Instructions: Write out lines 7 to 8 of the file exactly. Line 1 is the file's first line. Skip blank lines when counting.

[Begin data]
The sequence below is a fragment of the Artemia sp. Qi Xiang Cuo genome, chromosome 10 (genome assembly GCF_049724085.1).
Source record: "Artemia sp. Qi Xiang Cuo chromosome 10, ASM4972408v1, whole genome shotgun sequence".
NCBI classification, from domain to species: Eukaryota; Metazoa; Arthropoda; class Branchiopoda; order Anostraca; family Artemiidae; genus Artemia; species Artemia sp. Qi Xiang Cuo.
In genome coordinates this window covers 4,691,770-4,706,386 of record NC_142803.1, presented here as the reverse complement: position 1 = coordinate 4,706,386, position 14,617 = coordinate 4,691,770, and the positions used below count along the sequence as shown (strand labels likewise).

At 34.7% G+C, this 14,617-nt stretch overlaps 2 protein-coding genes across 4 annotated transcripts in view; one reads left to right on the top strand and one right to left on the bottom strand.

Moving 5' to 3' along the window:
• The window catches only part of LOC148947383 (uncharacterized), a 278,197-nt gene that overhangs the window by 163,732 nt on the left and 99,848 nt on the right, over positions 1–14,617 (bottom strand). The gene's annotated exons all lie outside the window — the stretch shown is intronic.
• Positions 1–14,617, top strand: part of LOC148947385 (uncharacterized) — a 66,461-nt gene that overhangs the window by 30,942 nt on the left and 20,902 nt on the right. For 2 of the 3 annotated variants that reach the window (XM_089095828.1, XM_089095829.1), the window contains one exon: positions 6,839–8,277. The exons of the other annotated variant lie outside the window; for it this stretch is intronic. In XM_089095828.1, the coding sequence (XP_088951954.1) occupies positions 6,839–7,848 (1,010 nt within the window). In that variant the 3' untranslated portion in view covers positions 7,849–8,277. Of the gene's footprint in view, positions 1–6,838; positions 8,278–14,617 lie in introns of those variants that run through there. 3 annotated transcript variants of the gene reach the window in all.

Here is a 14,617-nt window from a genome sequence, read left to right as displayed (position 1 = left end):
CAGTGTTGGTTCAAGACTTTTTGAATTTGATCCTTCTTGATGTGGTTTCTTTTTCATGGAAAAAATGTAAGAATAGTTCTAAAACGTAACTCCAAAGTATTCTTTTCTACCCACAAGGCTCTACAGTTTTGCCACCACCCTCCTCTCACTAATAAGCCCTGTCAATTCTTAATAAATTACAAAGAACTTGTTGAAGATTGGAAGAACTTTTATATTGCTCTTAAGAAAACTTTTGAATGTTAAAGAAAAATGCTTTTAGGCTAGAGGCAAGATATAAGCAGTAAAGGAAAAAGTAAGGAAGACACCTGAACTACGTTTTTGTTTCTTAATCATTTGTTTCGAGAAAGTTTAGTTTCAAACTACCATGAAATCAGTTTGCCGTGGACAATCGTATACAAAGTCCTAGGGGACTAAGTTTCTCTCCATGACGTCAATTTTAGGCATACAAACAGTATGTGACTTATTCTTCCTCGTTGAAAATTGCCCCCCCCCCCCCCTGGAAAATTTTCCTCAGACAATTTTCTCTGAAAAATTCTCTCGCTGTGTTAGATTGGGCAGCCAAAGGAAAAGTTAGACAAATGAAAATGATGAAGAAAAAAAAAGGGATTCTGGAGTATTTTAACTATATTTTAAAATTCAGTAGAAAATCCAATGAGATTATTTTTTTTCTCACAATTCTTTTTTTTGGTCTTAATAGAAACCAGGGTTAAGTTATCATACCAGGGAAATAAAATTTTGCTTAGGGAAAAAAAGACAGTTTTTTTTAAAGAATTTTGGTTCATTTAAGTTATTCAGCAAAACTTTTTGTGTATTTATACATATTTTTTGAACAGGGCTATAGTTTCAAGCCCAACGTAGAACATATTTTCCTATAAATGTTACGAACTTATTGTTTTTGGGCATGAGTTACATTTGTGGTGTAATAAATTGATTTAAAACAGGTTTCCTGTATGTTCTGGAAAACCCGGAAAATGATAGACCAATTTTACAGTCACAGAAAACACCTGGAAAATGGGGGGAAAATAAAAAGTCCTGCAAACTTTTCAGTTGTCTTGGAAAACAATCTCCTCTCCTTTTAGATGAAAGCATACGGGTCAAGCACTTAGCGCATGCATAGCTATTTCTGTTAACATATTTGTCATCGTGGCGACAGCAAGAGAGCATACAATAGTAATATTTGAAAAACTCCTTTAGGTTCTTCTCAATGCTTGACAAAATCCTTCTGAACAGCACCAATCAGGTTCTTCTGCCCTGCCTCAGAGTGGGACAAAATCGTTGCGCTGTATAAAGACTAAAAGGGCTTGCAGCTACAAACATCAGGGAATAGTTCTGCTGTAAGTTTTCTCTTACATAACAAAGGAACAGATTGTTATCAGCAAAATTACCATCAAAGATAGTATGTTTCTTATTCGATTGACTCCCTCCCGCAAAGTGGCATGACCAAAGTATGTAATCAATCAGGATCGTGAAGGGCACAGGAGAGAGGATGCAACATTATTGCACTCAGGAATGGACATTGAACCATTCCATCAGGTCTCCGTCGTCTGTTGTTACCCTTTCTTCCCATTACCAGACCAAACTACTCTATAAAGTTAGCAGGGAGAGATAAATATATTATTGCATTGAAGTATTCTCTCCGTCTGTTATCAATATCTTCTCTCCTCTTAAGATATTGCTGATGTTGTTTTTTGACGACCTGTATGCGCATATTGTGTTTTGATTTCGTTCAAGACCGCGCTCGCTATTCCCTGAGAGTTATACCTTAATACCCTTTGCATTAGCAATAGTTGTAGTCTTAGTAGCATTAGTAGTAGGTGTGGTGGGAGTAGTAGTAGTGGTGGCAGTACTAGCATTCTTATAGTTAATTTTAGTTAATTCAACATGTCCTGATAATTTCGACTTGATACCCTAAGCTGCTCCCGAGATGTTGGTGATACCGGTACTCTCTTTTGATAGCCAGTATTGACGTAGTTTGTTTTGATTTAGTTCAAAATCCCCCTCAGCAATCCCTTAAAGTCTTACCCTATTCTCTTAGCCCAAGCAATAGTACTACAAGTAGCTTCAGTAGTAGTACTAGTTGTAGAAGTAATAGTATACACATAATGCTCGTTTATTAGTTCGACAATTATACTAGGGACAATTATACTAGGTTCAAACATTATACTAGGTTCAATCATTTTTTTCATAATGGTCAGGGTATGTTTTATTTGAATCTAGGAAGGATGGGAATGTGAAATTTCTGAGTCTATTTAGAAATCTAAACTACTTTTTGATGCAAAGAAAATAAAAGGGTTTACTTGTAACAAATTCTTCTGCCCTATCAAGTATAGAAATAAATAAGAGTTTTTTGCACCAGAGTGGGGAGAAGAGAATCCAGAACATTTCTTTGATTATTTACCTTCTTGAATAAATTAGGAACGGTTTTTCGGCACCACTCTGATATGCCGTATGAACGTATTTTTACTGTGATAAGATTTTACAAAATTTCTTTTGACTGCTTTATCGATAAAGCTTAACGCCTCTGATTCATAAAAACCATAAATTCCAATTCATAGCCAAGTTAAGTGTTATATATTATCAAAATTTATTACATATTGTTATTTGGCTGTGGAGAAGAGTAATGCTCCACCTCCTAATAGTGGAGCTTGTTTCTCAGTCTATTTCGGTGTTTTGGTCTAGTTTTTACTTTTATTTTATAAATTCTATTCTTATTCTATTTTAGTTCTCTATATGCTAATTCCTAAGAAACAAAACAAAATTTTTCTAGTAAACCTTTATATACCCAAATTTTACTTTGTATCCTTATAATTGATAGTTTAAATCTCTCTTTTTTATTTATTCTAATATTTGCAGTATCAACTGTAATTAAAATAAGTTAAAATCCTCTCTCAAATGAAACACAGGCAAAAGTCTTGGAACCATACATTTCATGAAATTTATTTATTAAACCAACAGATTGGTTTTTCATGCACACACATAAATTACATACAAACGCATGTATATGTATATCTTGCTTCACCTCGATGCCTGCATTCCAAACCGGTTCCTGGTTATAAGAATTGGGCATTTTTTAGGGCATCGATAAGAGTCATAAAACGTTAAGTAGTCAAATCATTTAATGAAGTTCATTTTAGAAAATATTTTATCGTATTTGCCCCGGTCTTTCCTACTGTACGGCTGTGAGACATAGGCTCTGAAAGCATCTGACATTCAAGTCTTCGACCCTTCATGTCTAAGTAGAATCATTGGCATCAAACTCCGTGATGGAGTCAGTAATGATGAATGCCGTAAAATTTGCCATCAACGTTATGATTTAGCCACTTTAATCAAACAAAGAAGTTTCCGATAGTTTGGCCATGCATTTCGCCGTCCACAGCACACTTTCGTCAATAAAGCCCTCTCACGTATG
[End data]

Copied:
• The window catches only part of LOC148947383 (uncharacterized), a 278,197-nt gene that overhangs the window by 163,732 nt on the left and 99,848 nt on the right, over positions 1–14,617 (bottom strand). The gene's annotated exons all lie outside the window — the stretch shown is intronic.
• Positions 1–14,617, top strand: part of LOC148947385 (uncharacterized) — a 66,461-nt gene that overhangs the window by 30,942 nt on the left and 20,902 nt on the right. For 2 of the 3 annotated variants that reach the window (XM_089095828.1, XM_089095829.1), the window contains one exon: positions 6,839–8,277. The exons of the other annotated variant lie outside the window; for it this stretch is intronic. In XM_089095828.1, the coding sequence (XP_088951954.1) occupies positions 6,839–7,848 (1,010 nt within the window). In that variant the 3' untranslated portion in view covers positions 7,849–8,277. Of the gene's footprint in view, positions 1–6,838; positions 8,278–14,617 lie in introns of those variants that run through there. 3 annotated transcript variants of the gene reach the window in all.